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J Neurosci Methods. 2003 Sep 30;128(1-2):85-93.

Defining the temporal threshold for ocular fixation in free-viewing visuocognitive tasks.

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The Brain Dynamics Centre, Westmead Hospital, Acacia House, Westmead, NSW 2145, Australia.


Patterns of ocular fixation in free-viewing tasks reflect aspects of visual attention and cognition. To quantify these patterns, fixations must be identified in raw eye movement data by applying explicit spatial and temporal thresholds. A temporal threshold of 200 ms is commonly used in clinical visuocognitive research, despite having been originally derived from a study of eye movements in reading. We systematically explored temporal fixation thresholds below 200 ms, using biologically relevant (human face) and abstract (complex geometric) stimuli. Short fixations (<200 ms) significantly altered spatiotemporal patterns of fixation for both the face and geometric stimuli, by increasing the number of fixations and the scanpath length. A threshold of 100 ms was found to discriminate fixations from other oculomotor activity effectively, and was consistent with current physiological and visuocognitive models. Statistical examination of fixation duration data for each subject suggested the median was a less biased and more robust measure of central tendency than the mean.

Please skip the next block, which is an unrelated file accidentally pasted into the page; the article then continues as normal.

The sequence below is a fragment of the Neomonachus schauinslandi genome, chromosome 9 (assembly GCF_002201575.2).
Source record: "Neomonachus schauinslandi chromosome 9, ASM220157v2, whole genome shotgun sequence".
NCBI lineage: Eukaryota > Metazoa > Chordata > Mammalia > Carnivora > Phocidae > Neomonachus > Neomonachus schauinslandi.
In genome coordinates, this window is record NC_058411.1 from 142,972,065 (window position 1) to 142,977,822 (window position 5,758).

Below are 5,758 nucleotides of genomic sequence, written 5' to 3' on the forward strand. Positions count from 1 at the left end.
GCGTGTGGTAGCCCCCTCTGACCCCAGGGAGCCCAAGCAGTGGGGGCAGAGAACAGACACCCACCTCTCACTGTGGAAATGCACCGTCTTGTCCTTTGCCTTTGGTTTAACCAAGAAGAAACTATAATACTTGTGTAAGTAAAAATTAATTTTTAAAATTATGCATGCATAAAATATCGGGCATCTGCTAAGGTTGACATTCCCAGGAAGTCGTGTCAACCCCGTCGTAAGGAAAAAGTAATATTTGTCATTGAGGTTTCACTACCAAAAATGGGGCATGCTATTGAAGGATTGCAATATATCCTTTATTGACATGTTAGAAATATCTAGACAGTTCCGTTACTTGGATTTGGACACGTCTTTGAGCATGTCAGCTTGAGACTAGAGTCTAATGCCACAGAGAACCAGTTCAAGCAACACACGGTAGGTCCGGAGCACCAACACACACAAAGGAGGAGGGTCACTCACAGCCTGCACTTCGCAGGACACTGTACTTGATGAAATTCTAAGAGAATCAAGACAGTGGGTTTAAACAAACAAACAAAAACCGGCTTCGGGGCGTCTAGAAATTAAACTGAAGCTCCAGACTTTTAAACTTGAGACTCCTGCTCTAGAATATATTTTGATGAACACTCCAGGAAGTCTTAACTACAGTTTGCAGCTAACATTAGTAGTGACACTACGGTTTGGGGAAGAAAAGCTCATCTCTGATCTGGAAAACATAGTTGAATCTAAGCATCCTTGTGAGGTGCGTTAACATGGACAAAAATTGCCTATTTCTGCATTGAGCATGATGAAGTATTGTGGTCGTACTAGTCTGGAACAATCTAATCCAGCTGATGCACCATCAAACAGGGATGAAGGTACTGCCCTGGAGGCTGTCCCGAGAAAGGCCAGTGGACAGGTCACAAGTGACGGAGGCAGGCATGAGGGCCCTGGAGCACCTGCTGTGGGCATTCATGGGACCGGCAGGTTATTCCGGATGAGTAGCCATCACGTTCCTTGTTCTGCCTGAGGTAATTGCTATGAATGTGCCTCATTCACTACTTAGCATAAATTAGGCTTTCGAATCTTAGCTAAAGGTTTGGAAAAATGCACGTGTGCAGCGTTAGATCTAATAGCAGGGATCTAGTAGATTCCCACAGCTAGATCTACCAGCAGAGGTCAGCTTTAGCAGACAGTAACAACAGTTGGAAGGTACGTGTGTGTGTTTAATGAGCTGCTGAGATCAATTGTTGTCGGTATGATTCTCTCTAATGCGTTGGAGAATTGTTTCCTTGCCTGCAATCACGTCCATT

[Indexed for MEDLINE]

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